1. Limited time only! Sign up for a free 30min personal tutor trial with Chegg Tutors
    Dismiss Notice
Dismiss Notice
Join Physics Forums Today!
The friendliest, high quality science and math community on the planet! Everyone who loves science is here!

Sequences and Series

  1. Nov 24, 2011 #1
    1. The problem statement, all variables and given/known data
    Find the sum of the products of every pair of the first 'n' natural numbers.

    2. Relevant equations
    sigma n^2 = n(n+1)(2n+1)/6

    3. The attempt at a solution
    S=1.2 + 1.3 + 1.4 .....+ 2.3 + 2.4 ........n-1(n)
    i cant figure out how to proceed ..
  2. jcsd
  3. Nov 24, 2011 #2


    User Avatar
    Science Advisor
    Homework Helper

    Think about expanding the expression (1+2+...+n)*(1+2+...+n) like it was a polynomial.
  4. Nov 24, 2011 #3
    (1+2+...n)^2 = (1.1 +2.2 ......n.n) + (1.2+1.3 ...1.n .....n-1.n)
    please guide me further
  5. Nov 24, 2011 #4


    User Avatar
    Science Advisor
    Homework Helper

    You have a formula for summing the squares 1^2+2^2+...+n^2. You've probably got a formula for summing 1+2+..+n as well. Use it.
  6. Nov 24, 2011 #5


    User Avatar
    Gold Member

    That's a good question and very conceptual. Try to break your problem into a general summation which can be expressed by a variable.


    Don't you worry about n(0), that thing is created to be zero, as you'll see in next step.

    We can take the numbers outside the brackets as r, whose value varies from r=1,2,...,(n-1),n.

    Now about the summation of numbers inside the bracket. You can take out their sum by AP. Since the first term of any bracket is (r+1) and the last term is always n, the number of terms can be figured as (n-r), since you're not counting first r natural number.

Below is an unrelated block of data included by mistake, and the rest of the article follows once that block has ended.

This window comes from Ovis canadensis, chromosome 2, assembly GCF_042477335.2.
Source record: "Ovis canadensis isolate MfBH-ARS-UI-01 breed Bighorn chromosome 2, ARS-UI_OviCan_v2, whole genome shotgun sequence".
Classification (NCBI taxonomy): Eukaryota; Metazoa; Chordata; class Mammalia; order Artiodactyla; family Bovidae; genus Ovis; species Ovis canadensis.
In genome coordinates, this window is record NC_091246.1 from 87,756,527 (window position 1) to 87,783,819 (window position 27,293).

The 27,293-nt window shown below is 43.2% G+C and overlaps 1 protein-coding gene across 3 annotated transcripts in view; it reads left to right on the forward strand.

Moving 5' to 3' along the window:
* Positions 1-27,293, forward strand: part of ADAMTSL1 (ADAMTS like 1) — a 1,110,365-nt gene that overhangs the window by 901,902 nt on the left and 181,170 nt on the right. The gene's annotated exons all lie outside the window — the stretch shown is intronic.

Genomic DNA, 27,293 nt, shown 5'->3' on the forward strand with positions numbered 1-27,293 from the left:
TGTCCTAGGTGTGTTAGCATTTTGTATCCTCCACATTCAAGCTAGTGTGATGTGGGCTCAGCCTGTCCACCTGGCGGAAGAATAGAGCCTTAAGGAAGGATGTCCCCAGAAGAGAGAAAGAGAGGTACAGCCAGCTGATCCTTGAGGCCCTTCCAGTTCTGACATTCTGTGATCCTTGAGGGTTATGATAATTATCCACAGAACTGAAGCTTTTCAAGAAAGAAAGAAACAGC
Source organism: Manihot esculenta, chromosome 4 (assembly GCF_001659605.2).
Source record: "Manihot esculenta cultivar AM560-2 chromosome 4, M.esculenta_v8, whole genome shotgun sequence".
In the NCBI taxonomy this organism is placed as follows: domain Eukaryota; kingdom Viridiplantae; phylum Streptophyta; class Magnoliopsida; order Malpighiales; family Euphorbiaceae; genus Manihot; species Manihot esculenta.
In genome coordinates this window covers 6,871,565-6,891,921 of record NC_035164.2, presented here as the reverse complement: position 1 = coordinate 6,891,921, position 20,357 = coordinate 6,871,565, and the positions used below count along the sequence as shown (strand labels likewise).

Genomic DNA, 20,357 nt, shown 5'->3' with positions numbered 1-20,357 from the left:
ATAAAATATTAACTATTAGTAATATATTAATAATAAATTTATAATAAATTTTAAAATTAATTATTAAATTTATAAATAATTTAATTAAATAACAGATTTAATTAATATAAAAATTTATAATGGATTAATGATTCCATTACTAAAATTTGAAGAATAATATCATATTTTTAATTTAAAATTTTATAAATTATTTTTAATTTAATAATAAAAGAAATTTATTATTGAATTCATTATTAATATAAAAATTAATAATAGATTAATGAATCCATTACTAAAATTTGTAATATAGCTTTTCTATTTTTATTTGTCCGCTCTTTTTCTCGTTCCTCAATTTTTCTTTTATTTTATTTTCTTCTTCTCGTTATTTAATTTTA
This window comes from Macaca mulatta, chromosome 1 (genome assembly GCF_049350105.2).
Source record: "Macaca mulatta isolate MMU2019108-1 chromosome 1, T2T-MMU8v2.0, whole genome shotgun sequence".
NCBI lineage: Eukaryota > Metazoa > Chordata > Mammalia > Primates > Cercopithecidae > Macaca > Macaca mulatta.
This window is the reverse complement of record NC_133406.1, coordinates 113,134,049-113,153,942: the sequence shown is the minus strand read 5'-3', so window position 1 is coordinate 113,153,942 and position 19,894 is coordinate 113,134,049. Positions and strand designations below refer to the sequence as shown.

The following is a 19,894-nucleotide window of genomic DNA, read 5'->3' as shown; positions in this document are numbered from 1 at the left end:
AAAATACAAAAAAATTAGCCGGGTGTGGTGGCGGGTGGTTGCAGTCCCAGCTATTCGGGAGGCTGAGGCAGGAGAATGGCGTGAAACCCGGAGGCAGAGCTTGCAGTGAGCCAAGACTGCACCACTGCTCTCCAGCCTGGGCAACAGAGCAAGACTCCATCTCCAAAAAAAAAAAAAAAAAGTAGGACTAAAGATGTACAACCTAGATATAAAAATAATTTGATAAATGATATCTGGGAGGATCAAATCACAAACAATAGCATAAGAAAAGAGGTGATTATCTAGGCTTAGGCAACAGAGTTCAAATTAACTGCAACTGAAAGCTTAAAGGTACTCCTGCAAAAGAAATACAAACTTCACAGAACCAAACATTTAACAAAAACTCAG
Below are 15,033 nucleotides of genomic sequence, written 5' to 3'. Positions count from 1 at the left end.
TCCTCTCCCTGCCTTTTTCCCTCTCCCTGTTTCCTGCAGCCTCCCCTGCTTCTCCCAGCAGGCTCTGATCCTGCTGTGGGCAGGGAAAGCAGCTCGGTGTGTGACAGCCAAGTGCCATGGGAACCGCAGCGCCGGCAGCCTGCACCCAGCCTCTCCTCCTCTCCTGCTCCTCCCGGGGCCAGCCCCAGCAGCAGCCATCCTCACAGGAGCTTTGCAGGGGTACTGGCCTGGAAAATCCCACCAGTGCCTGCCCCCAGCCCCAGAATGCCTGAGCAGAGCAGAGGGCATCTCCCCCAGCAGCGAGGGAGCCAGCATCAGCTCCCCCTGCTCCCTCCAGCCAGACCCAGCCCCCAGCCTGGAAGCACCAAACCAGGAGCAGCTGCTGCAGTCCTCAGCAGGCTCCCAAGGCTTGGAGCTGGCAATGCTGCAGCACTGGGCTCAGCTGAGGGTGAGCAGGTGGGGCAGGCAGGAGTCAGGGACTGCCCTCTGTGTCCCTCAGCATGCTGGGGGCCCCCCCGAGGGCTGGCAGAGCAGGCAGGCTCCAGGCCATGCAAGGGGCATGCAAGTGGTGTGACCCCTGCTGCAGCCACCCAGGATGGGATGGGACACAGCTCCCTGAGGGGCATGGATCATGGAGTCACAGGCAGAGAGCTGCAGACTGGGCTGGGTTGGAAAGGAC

Therefore, our general term can be written as:


    NOTE: Try considering r=n. It is a huge relief that Tn=0, or else we would have to manually subtract it in the end. Always consider manually checking last term in the general term, they may give you a problem.

    Now fearlessly take summation of our series.


    Now open it and you'll get the following:


    Simple equation in summation of r, r2 and r3
  7. Nov 25, 2011 #6
    Thanx for the reply
    summing up your equation , i got
    n[n+1/2]^2 [ (3n-2)(n-1) / 12 ]
    will you check if this right . . . .
  8. Nov 25, 2011 #7
    i am told that this is a better way to do it..
    but i cant begin to undrstand the (sigma n)^2 - sigma n^2 thing

    Attached Files:

    • Sol.PNG
      File size:
      38.5 KB
  9. Nov 25, 2011 #8


    User Avatar
    Gold Member


    This is a better solution, but I was afraid of it since I was not fully sure whether it will work or not, but I guess in the end, my hunch was right! :biggrin:

    Its simple enough. Let's see.




    As you can see, after multiplying, some squares are obtained, which we remove by Ʃr2.

    Further more, You can see every non-square term will repeat two time, so we divide the remaining part by 2 and here we are.
  10. Nov 25, 2011 #9
    Thanx AGNuke , that was some real help !
  11. Nov 26, 2011 #10


    User Avatar
    Gold Member

    Welcome! :wink:
Know someone interested in this topic? Share this thread via Reddit, Google+, Twitter, or Facebook

Similar Discussions: Sequences and Series
  1. Series and sequence (Replies: 3)

  2. Sequences and Series (Replies: 1)

  3. Sequences and Series (Replies: 1)

  4. Sequence and series (Replies: 1)

  5. Series sequences (Replies: 9)